At its present growth rate, the human population will reach nine billion by the year 2050. Concurrently, periods of increased abiotic stress, due to variations in global climate, and the limited availability of arable land are expected to restrict agricultural output. The combination of these factors poses a severe and unprecedented challenge in food production that requires novel approaches to better understand how plants cope with stress. My research uses different molecular and physiological approaches to investigate mechanisms that control protein turnover, transcriptional processes and metabolism in plants. My lab focuses primarily on two areas:
1) Mechanisms that regulate protein dynamics in context with the ubiquitin proteasome pathway. We focus on a specific enzyme that attaches ubiquitin moieties to other proteins and thereby marks them for degradation by the 26S proteasome. Most of the proteins that are marked by the enzyme are transcription factors that control a wide range of physiological and developmental processes in plants.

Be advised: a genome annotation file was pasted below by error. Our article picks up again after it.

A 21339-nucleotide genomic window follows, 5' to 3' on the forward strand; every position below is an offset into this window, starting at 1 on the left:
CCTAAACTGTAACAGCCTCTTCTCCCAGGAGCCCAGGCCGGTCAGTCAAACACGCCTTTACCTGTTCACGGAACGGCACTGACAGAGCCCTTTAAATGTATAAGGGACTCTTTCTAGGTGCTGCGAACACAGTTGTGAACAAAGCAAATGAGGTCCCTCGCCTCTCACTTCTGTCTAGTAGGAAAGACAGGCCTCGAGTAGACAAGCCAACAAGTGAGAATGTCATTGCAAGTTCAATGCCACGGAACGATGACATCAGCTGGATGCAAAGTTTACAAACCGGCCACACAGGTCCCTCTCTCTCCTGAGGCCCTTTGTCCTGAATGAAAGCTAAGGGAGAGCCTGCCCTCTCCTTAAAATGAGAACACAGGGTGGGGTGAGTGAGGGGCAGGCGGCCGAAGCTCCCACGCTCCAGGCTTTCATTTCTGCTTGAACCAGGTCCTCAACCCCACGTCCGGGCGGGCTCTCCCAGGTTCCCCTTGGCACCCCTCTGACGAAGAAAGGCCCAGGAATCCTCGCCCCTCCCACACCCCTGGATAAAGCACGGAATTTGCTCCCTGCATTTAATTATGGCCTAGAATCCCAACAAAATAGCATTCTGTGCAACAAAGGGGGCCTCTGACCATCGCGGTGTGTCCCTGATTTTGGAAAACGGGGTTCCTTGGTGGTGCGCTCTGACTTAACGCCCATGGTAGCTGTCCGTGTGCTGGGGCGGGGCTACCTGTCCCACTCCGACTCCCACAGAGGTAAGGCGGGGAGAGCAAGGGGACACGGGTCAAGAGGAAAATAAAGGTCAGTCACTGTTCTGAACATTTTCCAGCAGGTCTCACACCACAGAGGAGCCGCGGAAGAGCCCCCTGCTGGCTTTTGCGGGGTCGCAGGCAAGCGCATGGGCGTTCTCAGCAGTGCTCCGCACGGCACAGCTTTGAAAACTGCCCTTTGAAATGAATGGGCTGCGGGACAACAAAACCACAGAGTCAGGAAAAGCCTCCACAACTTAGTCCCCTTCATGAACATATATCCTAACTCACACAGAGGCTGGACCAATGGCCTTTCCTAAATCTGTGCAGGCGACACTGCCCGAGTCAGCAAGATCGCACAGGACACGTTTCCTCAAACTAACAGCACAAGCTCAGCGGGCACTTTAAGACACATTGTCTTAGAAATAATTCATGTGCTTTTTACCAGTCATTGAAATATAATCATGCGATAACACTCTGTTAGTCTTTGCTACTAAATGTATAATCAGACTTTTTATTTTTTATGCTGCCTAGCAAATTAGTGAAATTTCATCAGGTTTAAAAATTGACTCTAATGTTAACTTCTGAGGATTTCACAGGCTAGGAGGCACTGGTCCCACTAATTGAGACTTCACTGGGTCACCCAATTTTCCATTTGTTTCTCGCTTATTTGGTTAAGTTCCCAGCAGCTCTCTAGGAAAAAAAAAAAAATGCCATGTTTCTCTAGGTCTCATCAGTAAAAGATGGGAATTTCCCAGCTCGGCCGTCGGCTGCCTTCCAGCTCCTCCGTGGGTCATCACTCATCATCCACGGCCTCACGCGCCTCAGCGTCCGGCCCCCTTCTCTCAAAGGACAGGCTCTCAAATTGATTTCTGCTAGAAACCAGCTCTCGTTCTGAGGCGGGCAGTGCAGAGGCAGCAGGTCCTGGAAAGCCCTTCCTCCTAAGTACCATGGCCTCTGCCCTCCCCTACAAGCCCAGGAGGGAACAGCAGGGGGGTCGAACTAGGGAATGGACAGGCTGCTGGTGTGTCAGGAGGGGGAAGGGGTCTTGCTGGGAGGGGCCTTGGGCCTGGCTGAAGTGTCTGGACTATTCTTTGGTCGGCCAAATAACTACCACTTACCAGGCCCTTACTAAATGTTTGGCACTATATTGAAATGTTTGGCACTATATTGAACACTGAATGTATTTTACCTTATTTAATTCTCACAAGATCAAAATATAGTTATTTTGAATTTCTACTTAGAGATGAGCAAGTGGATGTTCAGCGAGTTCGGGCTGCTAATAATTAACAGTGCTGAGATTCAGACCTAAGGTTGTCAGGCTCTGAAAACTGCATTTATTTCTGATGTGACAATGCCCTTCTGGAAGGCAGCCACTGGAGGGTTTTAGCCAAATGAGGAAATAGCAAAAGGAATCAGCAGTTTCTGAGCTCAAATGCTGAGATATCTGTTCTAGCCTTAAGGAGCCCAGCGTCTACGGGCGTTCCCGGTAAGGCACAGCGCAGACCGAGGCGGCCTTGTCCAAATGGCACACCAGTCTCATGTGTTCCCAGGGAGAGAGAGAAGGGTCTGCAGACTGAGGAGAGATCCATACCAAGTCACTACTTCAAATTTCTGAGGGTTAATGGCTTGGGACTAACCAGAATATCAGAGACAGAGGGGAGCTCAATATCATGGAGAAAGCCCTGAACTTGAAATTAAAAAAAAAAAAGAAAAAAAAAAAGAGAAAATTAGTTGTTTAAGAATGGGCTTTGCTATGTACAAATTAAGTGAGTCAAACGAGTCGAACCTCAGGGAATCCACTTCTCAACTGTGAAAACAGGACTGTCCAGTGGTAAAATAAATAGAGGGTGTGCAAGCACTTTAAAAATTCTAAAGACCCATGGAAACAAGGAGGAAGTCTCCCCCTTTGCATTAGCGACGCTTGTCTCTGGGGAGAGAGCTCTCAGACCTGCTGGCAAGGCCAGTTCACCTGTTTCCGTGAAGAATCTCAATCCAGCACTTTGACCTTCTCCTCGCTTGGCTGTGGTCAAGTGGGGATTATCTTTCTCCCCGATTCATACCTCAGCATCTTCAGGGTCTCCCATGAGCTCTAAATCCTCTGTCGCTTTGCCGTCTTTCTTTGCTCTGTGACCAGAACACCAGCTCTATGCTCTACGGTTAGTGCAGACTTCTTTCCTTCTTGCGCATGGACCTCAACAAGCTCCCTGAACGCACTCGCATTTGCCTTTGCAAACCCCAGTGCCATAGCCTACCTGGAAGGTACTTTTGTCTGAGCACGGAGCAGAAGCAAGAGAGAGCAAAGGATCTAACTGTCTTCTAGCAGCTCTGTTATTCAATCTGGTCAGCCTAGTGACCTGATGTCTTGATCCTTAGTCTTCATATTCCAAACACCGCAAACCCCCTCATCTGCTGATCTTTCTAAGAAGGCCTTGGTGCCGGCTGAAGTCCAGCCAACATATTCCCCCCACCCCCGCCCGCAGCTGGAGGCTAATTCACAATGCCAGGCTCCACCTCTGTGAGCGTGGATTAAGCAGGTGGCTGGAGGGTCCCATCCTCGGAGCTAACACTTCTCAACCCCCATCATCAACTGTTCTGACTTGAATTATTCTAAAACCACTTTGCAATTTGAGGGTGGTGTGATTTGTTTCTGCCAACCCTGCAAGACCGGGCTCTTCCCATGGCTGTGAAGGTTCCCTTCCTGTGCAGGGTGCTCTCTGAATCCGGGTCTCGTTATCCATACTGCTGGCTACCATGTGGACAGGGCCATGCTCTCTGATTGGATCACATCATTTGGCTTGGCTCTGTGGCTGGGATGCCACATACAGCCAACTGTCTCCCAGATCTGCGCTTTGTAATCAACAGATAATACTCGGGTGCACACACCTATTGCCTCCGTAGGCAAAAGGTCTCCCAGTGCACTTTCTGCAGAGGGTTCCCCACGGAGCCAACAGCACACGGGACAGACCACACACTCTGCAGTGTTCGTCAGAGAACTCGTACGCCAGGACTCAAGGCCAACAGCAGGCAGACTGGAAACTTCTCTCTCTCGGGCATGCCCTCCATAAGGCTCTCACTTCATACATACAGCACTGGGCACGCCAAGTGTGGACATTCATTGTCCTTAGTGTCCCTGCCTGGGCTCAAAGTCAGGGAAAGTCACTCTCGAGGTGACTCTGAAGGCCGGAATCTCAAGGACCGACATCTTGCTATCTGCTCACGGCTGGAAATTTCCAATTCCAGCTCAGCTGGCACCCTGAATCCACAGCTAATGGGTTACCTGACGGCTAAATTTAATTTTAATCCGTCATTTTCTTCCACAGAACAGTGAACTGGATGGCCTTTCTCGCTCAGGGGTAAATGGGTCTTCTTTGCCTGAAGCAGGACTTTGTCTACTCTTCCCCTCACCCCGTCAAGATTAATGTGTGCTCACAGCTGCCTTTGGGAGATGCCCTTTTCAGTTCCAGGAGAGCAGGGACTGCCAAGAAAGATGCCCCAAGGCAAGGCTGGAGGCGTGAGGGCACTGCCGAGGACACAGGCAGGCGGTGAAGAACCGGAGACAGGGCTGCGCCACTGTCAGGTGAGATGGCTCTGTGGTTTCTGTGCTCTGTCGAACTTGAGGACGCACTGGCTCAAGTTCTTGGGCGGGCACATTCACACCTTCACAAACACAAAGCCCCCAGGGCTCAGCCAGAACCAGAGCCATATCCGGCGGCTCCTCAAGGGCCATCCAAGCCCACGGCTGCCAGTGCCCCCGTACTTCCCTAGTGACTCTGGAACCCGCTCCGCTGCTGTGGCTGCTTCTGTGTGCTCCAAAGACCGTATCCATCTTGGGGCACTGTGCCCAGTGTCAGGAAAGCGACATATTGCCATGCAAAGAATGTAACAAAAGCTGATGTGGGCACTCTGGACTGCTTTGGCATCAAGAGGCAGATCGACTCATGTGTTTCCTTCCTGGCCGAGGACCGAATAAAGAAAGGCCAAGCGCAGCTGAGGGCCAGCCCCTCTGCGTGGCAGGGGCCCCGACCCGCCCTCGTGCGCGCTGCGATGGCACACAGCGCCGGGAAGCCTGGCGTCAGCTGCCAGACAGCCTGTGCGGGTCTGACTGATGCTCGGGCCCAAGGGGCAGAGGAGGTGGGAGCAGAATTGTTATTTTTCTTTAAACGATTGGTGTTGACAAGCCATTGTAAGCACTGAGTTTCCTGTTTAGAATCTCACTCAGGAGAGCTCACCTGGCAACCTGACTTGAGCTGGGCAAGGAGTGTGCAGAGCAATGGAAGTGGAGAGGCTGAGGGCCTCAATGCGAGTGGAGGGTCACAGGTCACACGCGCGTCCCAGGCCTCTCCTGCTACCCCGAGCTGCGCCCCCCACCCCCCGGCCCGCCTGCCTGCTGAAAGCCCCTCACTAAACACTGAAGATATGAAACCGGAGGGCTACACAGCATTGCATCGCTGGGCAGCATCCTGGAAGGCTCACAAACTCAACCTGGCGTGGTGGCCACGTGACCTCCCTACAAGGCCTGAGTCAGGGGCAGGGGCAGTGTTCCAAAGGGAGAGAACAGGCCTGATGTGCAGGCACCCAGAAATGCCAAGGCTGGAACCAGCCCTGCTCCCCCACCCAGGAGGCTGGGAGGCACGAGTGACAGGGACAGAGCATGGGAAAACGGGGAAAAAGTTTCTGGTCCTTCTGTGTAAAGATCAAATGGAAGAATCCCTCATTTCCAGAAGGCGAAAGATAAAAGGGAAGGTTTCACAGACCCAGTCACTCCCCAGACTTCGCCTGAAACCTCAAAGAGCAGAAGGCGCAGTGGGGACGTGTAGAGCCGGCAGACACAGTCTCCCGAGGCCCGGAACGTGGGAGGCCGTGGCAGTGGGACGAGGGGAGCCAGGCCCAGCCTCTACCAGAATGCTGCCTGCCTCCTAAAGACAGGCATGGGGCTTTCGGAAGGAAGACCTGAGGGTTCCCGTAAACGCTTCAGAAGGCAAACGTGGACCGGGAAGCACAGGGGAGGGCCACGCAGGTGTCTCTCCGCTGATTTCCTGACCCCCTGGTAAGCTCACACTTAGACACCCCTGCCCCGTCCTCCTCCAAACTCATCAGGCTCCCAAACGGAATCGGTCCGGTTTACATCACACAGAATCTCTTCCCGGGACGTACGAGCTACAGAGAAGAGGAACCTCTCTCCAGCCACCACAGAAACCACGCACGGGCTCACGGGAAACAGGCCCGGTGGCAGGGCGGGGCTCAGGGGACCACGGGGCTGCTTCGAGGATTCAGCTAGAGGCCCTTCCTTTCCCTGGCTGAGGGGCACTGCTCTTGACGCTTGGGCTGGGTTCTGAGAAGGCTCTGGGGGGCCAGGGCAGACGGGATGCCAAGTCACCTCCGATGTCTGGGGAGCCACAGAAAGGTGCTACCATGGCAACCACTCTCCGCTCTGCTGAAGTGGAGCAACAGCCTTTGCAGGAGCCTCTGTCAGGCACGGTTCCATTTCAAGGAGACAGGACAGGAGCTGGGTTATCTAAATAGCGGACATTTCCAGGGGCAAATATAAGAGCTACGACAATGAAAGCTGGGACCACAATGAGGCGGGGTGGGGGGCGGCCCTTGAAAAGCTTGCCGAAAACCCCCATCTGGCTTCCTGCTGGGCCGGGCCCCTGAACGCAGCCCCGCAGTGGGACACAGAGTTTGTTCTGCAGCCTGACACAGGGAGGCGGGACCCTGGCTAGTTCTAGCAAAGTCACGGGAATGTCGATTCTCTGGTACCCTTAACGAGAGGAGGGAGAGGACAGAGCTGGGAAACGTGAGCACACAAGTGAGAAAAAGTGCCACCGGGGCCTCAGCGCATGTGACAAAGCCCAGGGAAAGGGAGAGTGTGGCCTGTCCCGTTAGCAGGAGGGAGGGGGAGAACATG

2) Vitamin B6 homeostasis in plants. The vitamin is a critical cofactor that is needed for broad range of biochemical reactions in the cell, mostly in context with amino acid metabolism. In addition, the vitamin is also a potent antioxidant. We try to understand what regulatory steps exist in plants to regulate the cellular vitamin B6 content in order to sustain normal cellular metabolism and plant growth